German Yearbook of International Law

The German Yearbook of International Law, founded as the Jahrbuch für Internationales Recht, provides an annual report on new developments in international law and is edited by the Walther Schücking Institute for International Law and published by Duncker & Humblot.

It is Germany's oldest yearbook in the field of public international law, providing a platform for scholars both inside and outside Germany for publishing new research advancing public international legal discourse as well as analysis of current events.

Since its inception in 1948, the Yearbook has endeavoured to make a significant academic contribution to the ongoing development of international law. Over many decades the Yearbook has moved beyond its origins as a forum for German scholars to publish their research and has become a highly-regarded international forum for innovative scholarship in international law. In 1976, the Yearbook adopted its current title and began to publish contributions written in English in order to reach the largest possible international audience. This editorial decision has enabled the Yearbook to successfully overcome traditional language barriers and inform an international readership about current research in German academic institutions and, at the same time, to present international viewpoints to its German audience.

Fully aware of the paramount importance of international practice, the Yearbook publishes contributions from active practitioners of international law on a regular basis. The Yearbook also includes critical comments on German State practice relating to international and EU law, as well as international reactions to that practice.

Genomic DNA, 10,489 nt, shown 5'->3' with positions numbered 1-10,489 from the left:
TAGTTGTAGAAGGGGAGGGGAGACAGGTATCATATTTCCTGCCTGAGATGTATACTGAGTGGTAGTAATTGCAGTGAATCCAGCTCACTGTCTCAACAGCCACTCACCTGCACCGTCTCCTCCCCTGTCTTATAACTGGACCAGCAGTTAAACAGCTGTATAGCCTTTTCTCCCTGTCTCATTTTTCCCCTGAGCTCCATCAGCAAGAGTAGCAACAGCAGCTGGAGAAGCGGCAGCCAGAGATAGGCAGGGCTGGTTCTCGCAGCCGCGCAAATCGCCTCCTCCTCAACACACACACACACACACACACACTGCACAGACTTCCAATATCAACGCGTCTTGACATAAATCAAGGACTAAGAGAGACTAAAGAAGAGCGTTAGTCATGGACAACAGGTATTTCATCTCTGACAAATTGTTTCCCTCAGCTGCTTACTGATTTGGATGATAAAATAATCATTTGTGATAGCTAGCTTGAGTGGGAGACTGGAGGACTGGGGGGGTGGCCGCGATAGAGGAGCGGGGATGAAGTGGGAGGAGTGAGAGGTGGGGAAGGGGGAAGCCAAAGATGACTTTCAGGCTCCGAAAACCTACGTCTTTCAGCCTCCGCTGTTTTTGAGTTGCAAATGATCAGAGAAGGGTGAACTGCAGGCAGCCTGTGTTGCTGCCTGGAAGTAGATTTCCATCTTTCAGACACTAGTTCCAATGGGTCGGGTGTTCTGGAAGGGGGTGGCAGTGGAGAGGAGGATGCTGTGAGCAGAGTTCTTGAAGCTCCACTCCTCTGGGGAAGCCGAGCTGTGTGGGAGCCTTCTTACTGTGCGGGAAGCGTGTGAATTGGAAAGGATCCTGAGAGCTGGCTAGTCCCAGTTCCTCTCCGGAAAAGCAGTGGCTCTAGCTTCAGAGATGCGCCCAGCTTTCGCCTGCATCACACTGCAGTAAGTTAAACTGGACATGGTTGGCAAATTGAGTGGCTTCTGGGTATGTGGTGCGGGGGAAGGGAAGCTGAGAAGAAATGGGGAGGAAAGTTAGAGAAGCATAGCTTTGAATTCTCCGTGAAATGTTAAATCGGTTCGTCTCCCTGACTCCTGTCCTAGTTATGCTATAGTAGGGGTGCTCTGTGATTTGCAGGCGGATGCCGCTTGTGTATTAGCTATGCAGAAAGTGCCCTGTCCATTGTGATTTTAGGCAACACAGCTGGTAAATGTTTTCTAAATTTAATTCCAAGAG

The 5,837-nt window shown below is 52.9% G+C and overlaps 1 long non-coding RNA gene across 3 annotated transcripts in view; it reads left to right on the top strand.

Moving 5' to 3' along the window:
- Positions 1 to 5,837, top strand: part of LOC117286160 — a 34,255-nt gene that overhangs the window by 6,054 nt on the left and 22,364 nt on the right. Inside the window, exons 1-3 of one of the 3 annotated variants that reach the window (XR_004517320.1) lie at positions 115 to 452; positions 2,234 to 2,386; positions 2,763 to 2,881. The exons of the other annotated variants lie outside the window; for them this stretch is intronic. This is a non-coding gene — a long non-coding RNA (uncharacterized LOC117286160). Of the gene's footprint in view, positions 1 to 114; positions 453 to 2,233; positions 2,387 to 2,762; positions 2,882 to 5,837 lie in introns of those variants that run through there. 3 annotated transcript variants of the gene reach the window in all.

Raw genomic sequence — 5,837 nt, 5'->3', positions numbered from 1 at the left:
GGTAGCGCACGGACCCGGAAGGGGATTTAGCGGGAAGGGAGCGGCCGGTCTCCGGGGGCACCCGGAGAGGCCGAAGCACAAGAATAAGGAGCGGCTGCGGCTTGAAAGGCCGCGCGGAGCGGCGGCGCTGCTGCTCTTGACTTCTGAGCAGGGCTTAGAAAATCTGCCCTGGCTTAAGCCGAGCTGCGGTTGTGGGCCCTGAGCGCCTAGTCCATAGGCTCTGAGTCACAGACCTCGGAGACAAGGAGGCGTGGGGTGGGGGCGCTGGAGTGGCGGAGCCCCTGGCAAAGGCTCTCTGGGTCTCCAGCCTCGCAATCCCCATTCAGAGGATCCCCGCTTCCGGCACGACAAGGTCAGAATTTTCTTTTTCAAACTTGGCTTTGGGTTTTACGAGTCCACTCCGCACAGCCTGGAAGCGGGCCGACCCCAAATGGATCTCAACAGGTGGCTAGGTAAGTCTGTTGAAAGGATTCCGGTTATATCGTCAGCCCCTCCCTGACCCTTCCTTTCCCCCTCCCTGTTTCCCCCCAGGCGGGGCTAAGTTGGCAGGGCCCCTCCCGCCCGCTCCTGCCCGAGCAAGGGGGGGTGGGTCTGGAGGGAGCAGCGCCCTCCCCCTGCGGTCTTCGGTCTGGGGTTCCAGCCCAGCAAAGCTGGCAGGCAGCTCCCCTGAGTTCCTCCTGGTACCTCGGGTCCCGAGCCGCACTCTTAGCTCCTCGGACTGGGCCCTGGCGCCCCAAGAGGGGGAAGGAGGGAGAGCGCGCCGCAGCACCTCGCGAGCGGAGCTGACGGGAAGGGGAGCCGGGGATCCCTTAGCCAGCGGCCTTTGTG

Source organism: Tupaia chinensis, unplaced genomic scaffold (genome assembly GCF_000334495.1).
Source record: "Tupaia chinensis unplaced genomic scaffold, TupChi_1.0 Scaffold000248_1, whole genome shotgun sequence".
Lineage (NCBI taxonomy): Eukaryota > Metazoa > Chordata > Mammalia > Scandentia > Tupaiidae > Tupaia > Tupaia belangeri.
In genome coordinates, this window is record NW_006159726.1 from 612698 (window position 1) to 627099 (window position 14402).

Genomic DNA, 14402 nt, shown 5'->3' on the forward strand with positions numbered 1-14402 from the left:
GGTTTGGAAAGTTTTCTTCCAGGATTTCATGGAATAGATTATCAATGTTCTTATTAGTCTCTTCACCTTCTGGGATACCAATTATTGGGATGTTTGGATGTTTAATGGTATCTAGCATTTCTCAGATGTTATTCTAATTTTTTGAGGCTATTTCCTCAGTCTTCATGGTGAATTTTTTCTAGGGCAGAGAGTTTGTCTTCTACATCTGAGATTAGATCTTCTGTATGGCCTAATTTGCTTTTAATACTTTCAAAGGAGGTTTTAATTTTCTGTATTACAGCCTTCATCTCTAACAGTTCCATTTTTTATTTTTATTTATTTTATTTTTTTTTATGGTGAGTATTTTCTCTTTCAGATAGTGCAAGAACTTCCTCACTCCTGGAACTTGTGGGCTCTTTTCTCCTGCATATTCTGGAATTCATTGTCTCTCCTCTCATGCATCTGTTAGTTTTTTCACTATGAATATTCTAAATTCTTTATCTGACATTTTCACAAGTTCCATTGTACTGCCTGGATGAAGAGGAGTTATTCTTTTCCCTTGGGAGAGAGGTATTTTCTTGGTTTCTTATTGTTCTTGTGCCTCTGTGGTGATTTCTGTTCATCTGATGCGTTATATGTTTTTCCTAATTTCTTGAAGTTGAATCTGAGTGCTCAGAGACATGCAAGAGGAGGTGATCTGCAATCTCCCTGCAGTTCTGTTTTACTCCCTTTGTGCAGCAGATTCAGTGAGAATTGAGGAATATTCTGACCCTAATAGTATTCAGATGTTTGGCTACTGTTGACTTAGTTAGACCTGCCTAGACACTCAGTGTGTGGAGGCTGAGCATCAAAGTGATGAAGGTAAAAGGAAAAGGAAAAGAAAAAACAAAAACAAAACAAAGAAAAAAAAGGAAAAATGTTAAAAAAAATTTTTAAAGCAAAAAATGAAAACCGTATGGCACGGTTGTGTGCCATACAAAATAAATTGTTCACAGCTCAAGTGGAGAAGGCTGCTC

Current Issue

Vol. 62 (2019) of the German Yearbook of International Law considers a number of important historical and contemporary topics. Its Forum section explores the operation of the Human Rights Council, including both its successes and criticisms of its perceived shortcomings. The Focus section commemorates the 100th anniversary of the signing of the Treaty of Versailles with a series of articles exploring its impact on international law throughout the decades. General Articles in this volume put a spotlight on a number of issues relating to, amongst other things, the operation of the international courts. A number of recent developments are considered in the German Practice section in areas ranging from human rights, international criminal procedure, to the use of force. Read more ...

Forthcoming Issue

Vol. 63 (2020) of the German Yearbook of International Law will examine a diverse range of issues arising from the many crises facing contemporary global society. The forum section of the yearbook will reflect on critical questions relating to rescue operations in the Mediterranean, whilst the forum section includes a number of insightful articles exploring the autonomies of minorities, and their relationship to statehood in international law and politics. In the general articles section, authors will address a diverse range of legal questions relating to institutions such as the Security Council and the International Criminal Court, and interrogate serious problems such as climate change and state responsibility through unique and unexpected lenses and case studies.

CALL FOR PAPERS (Vol. 64, 2021)

The Editors of the German Yearbook of international law invite submissions of papers for consideration in the General Articles section of Volume 64 (2021) of the GYIL.
The call is open to everyone. Manuscripts dealing with any topic of interest in the field of Public International Law will be considered, and early submissions are welcome. All papers submissions will be subject to a double-blind peer review process.

Submission Guidelines
Papers submitted should be in English, be between 10,000-12,500 words (inclusive of footnotes), and conform with the house style of the GYIL (see GYIL style sheet). Submissions, including a brief abstract, statement of affiliation, and confirmation of exclusive submission, should be sent by 1 October 2021 to Kenneth Chan, Managing Editor of the GYIL, via e-mail: